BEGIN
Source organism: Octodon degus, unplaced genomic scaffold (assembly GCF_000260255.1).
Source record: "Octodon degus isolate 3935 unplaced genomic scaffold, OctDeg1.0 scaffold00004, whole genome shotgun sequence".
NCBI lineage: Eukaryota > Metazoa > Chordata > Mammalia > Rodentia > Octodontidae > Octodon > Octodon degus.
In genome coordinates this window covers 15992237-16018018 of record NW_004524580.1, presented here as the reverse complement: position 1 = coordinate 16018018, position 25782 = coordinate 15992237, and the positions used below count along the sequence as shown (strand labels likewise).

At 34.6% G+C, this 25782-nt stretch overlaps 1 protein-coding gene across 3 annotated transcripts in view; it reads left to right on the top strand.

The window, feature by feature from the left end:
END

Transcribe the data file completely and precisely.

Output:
Source organism: Octodon degus, unplaced genomic scaffold (assembly GCF_000260255.1).
Source record: "Octodon degus isolate 3935 unplaced genomic scaffold, OctDeg1.0 scaffold00004, whole genome shotgun sequence".
NCBI lineage: Eukaryota > Metazoa > Chordata > Mammalia > Rodentia > Octodontidae > Octodon > Octodon degus.
In genome coordinates this window covers 15992237-16018018 of record NW_004524580.1, presented here as the reverse complement: position 1 = coordinate 16018018, position 25782 = coordinate 15992237, and the positions used below count along the sequence as shown (strand labels likewise).

At 34.6% G+C, this 25782-nt stretch overlaps 1 protein-coding gene across 3 annotated transcripts in view; it reads left to right on the top strand.

The window, feature by feature from the left end: